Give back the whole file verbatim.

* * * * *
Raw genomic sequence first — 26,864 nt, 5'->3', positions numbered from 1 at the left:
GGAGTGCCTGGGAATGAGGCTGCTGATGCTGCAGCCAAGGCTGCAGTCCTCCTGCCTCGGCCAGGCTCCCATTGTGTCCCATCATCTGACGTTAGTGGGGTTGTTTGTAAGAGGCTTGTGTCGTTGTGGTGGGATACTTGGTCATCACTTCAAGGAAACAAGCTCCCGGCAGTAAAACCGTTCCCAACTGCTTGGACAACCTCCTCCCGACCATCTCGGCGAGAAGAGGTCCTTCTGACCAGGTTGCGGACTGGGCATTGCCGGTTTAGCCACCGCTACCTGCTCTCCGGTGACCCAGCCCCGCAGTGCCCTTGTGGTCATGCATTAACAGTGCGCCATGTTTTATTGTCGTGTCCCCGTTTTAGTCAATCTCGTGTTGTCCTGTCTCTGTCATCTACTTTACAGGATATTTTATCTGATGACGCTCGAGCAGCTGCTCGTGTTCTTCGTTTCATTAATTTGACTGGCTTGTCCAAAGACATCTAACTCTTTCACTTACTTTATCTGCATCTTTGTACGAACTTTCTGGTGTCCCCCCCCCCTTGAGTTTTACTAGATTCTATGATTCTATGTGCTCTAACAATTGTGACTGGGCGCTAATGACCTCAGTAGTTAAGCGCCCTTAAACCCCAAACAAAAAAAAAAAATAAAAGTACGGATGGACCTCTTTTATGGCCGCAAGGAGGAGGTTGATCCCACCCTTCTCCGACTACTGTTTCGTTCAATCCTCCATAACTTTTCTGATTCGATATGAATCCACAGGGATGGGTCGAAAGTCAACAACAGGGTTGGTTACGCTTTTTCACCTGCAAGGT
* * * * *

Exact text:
Raw genomic sequence first — 26,864 nt, 5'->3', positions numbered from 1 at the left:
GGAGTGCCTGGGAATGAGGCTGCTGATGCTGCAGCCAAGGCTGCAGTCCTCCTGCCTCGGCCAGGCTCCCATTGTGTCCCATCATCTGACGTTAGTGGGGTTGTTTGTAAGAGGCTTGTGTCGTTGTGGTGGGATACTTGGTCATCACTTCAAGGAAACAAGCTCCCGGCAGTAAAACCGTTCCCAACTGCTTGGACAACCTCCTCCCGACCATCTCGGCGAGAAGAGGTCCTTCTGACCAGGTTGCGGACTGGGCATTGCCGGTTTAGCCACCGCTACCTGCTCTCCGGTGACCCAGCCCCGCAGTGCCCTTGTGGTCATGCATTAACAGTGCGCCATGTTTTATTGTCGTGTCCCCGTTTTAGTCAATCTCGTGTTGTCCTGTCTCTGTCATCTACTTTACAGGATATTTTATCTGATGACGCTCGAGCAGCTGCTCGTGTTCTTCGTTTCATTAATTTGACTGGCTTGTCCAAAGACATCTAACTCTTTCACTTACTTTATCTGCATCTTTGTACGAACTTTCTGGTGTCCCCCCCCCCTTGAGTTTTACTAGATTCTATGATTCTATGTGCTCTAACAATTGTGACTGGGCGCTAATGACCTCAGTAGTTAAGCGCCCTTAAACCCCAAACAAAAAAAAAAAATAAAAGTACGGATGGACCTCTTTTATGGCCGCAAGGAGGAGGTTGATCCCACCCTTCTCCGACTACTGTTTCGTTCAATCCTCCATAACTTTTCTGATTCGATATGAATCCACAGGGATGGGTCGAAAGTCAACAACAGGGTTGGTTACGCTTTTTCACCTGCAAGGT